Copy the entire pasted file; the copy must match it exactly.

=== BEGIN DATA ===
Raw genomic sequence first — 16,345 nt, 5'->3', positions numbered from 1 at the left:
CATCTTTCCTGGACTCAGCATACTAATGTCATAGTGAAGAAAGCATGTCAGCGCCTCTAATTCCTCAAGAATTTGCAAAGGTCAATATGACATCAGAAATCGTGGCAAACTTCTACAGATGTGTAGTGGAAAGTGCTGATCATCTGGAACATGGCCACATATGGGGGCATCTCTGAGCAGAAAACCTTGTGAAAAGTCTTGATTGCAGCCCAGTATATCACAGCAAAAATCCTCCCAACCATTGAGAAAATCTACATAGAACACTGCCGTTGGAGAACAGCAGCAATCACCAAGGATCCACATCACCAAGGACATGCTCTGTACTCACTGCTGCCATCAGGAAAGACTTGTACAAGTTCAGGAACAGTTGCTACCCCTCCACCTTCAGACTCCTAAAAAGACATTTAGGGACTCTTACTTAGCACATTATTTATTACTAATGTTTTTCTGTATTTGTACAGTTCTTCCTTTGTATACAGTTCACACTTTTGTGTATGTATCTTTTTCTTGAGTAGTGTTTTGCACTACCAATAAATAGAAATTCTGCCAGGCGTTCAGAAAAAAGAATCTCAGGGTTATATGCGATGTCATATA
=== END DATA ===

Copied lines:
Raw genomic sequence first — 16,345 nt, 5'->3', positions numbered from 1 at the left:
CATCTTTCCTGGACTCAGCATACTAATGTCATAGTGAAGAAAGCATGTCAGCGCCTCTAATTCCTCAAGAATTTGCAAAGGTCAATATGACATCAGAAATCGTGGCAAACTTCTACAGATGTGTAGTGGAAAGTGCTGATCATCTGGAACATGGCCACATATGGGGGCATCTCTGAGCAGAAAACCTTGTGAAAAGTCTTGATTGCAGCCCAGTATATCACAGCAAAAATCCTCCCAACCATTGAGAAAATCTACATAGAACACTGCCGTTGGAGAACAGCAGCAATCACCAAGGATCCACATCACCAAGGACATGCTCTGTACTCACTGCTGCCATCAGGAAAGACTTGTACAAGTTCAGGAACAGTTGCTACCCCTCCACCTTCAGACTCCTAAAAAGACATTTAGGGACTCTTACTTAGCACATTATTTATTACTAATGTTTTTCTGTATTTGTACAGTTCTTCCTTTGTATACAGTTCACACTTTTGTGTATGTATCTTTTTCTTGAGTAGTGTTTTGCACTACCAATAAATAGAAATTCTGCCAGGCGTTCAGAAAAAAGAATCTCAGGGTTATATGCGATGTCATATA